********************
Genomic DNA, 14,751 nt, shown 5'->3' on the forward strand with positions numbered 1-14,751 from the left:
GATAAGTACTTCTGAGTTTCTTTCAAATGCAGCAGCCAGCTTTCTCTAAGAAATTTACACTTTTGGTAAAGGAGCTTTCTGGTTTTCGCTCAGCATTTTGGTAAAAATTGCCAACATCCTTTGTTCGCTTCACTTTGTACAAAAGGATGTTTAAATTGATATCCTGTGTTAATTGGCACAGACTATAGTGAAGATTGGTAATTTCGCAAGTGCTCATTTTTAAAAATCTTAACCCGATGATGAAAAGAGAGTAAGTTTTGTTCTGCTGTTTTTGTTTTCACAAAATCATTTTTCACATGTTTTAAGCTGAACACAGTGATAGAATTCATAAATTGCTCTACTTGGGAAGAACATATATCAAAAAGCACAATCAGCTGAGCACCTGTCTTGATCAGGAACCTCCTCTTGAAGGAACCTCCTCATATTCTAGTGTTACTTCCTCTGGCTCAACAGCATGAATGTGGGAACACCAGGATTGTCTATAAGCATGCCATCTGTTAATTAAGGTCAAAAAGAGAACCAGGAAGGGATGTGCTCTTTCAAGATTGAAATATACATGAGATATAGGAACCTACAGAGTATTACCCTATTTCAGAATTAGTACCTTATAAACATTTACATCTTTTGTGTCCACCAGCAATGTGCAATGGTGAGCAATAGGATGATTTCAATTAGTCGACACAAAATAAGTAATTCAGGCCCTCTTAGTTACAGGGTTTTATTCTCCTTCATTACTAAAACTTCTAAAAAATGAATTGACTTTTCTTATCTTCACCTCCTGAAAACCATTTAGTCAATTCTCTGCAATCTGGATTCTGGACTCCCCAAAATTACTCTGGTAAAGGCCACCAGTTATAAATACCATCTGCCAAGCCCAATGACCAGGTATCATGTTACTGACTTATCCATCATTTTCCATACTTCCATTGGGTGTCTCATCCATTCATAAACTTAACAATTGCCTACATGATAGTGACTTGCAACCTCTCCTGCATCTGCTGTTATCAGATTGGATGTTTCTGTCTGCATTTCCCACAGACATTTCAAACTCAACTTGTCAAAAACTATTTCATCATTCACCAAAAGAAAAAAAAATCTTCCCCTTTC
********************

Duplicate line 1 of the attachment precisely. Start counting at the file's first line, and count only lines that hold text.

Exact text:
Genomic DNA, 14,751 nt, shown 5'->3' on the forward strand with positions numbered 1-14,751 from the left: